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Safety at the Wheel

Two aspects of safety at the wheel are covered in this article. First, it is important to adopt the right driving position and to make sure that the seat is positioned correctly in relation to steering wheel and pedals. Second, a car's safety features — items like mirrors, safety belts and head restraints — need to be used properly.

Driving position

One of the basic requirements of safe driving is to sit at the wheel properly. If your driving position is wrong, you reduce the degree of control you have over your vehicle and driving becomes unnecessarily tiring. It will also reveal to a trained observer your inadequacies as a driver. Many drivers sit either too close to or too far from the wheel, with the former the more common mistake. Others are simply too casual in their approach.

Sitting too close to the wheel usually suggests that a driver lacks confidence in his ability to handle the car, although poor eyesight is another reason. A driver may not be aware of any defect in his eyesight because deterioration generally creeps up gradually, and he compensates for it unconsciously by placing himself as close as possible to the windscreen. Regardless of the reason, sitting too close to the wheel is tiring and restricts a driver's control of the steering.

On the other hand, you can make the mistake of being too relaxed. It may feel comfortable to hold the steering wheel low down only with the right hand, with elbow resting on the door-pull or window-sill, but control in an emergency is severely impaired. One-handed steering — perhaps with the hand casually holding a spoke of the wheel — points to over-confidence, almost to the point of boredom, or laziness. The driver of a car with power steering needs to be especially aware of developing lazy habits. Just because it is possible to steer with the little finger doesn't mean that it is safe to do so; again, it is impossible, with such minimal control, to deal efficiently with a sudden avoidance manoeuvre, and your concentration can lapse if you become too relaxed.

The 'boy racer' who seeks to emulate his racing driver heroes by reclining in the cockpit of his car, arms outstretched to a tiny steering wheel, is also at fault. A would-be racer who thinks a laid back position is suitable for his modest saloon can learn, to his cost, that procedures suitable for a racing circuit are to be avoided on the road.

A racing driver's straight-arm position is dictated by lack of space in a narrow cockpit, by sensitive steering which requires just a flick of the wrists to change direction, by his small steering wheel and by the aerodynamic logic of lying well back in a low-slung car. This style of driving is not only irrelevant on the road, but also reduces the driver's control and is as tiring as sitting hunched over the wheel.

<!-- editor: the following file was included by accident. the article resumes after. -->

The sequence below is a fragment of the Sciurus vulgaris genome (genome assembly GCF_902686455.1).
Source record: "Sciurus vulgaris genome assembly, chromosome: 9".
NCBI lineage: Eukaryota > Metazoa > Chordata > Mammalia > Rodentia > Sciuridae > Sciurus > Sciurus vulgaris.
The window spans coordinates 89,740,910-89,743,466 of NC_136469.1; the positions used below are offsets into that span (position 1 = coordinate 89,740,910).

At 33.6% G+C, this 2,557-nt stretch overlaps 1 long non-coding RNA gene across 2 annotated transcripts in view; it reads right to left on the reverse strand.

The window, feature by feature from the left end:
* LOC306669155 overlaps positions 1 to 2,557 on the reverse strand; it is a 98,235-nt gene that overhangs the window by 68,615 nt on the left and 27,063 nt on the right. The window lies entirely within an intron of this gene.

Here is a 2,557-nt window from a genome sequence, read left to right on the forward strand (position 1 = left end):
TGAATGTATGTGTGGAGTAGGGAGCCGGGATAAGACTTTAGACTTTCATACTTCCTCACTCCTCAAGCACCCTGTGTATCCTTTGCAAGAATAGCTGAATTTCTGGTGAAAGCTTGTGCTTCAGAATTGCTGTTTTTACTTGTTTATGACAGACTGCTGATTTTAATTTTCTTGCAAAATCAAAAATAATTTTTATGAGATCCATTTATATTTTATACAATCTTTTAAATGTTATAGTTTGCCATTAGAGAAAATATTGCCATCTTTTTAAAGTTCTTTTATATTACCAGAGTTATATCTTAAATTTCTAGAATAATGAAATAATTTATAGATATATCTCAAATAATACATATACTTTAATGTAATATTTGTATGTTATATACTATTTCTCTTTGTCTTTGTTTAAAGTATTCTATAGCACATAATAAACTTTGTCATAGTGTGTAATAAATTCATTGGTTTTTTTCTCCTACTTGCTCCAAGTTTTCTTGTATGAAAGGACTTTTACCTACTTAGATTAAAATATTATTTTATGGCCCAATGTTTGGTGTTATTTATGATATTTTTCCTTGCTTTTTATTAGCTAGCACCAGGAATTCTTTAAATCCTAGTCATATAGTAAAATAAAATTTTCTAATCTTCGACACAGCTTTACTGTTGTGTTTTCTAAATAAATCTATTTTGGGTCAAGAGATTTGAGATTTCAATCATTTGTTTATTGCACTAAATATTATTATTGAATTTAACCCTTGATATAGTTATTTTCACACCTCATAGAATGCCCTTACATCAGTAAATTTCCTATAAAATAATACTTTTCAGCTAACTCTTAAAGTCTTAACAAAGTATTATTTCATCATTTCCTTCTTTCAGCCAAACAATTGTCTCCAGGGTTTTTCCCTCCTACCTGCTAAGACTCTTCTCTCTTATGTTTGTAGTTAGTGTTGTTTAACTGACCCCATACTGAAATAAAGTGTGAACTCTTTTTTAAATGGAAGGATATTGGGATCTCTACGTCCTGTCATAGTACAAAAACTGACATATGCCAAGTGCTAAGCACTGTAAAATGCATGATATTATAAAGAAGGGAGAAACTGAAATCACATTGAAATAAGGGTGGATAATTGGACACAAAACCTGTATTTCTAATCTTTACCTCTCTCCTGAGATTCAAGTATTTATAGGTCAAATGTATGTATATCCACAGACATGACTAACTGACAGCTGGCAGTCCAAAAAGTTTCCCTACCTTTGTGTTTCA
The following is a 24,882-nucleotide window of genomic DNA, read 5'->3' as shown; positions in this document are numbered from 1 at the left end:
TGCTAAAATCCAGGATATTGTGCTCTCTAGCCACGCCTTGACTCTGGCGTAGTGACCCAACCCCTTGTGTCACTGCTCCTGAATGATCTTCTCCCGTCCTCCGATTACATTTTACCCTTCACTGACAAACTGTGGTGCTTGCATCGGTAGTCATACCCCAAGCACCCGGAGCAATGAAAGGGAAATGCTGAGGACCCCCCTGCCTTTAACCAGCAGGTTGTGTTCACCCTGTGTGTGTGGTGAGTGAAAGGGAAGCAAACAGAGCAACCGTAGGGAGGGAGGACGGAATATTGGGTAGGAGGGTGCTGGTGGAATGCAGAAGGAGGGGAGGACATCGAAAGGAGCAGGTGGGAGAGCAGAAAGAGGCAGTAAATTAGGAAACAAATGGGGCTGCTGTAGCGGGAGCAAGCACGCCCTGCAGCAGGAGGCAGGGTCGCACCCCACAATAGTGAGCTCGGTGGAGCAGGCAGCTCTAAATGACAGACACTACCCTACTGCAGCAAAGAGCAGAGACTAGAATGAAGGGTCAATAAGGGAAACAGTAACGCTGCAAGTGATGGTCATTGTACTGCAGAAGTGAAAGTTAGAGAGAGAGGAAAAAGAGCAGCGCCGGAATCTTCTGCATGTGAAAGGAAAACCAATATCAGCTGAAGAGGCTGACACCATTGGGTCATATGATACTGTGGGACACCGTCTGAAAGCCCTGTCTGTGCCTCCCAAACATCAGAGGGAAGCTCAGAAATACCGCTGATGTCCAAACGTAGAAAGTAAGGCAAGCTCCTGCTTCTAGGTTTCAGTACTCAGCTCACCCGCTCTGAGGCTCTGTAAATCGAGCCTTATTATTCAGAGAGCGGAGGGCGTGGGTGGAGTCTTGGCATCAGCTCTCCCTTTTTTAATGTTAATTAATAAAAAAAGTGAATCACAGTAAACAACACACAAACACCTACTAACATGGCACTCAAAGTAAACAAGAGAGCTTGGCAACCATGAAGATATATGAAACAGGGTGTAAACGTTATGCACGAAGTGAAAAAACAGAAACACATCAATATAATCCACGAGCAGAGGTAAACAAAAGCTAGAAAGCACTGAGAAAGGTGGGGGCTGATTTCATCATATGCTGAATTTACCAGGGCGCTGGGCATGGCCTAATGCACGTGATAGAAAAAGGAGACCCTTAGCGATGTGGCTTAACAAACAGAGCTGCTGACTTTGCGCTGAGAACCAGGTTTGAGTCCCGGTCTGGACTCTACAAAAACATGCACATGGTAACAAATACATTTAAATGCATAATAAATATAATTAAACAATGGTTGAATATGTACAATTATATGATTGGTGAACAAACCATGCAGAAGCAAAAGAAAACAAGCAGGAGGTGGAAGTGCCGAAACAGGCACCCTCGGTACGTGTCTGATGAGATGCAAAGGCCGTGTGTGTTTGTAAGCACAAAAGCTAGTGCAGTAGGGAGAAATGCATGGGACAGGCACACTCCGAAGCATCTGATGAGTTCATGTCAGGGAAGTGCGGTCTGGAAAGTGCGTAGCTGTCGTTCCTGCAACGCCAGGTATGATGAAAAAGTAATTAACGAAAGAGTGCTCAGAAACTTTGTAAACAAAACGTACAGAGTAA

So, with the wrong driving positions dealt with, we can turn our attention to the right one. It should allow your hands to sit naturally at either a 'ten-to-two' or 'quarter-to-three' position on the steering wheel while keeping your arms bent at the elbow at an angle of between 90 and 120 degrees. Your legs need to be positioned comfortably in relation to the pedals: they should not be splayed out either side of the steering wheel, nor should you sit so far away that you have to stretch to press the clutch pedal to the floor.

This diagram shows the field of rearward view provided by a good set of mirrors. Always check that they are correctly adjusted in relation to your position at the wheel, or those tantalising blind spots near the rear wings might enlarge sufficiently to hide a cyclist or other hazard. Incidentally, door mirrors are becoming more and more common and have certain advantages over the wing mirrors illustrated here.

Although people come in all sorts of shapes, sizes and proportions, most cars these days have enough seat travel and backrest rake adjustment to enable the majority of drivers to find a good position. If you are unusually tall or short, it goes without saying that you should check whether you can find a comfortable driving position before choosing which car to buy. Once your driving position is right, you will find that the car becomes easier, less wearing and more pleasurable to drive, all of which contribute to safety at the wheel.


As your link with all the outside world which lies behind your peripheral vision, mirrors are vitally important. A good interior mirror giving a broad field of vision, preferably right up to the blind spots formed by the rear quarter panels between the rear screen and rear side windows, is essential so that you have a clear view of what is happening behind. Car design has progressed sufficiently for most modern cars to have good interior mirrors, but if your vehicle has an inadequate mirror it would be wise to buy, from an accessory shop, a larger mirror which can be attached to the front of the standard one. Although convex glass provides a wider field of vision, a larger area of plain glass is preferable because a distorted image gives a false impression of distance.

If the interior mirror vibrates, as many do, find some means of bracing it gently against the windscreen or roof panel; the distance of a fuzzy image of a car is very difficult to judge. Most modern cars are also equipped with a handy anti-dazzle adjustment which is useful in eliminating the distraction caused at night by a following vehicle on main beam. It is worth remembering, though, that using this facility can also alter your perception of distance (it can make headlights seem further away at a glance), so make sure that you adjust the mirror back to its normal position when the dazzling lights have gone.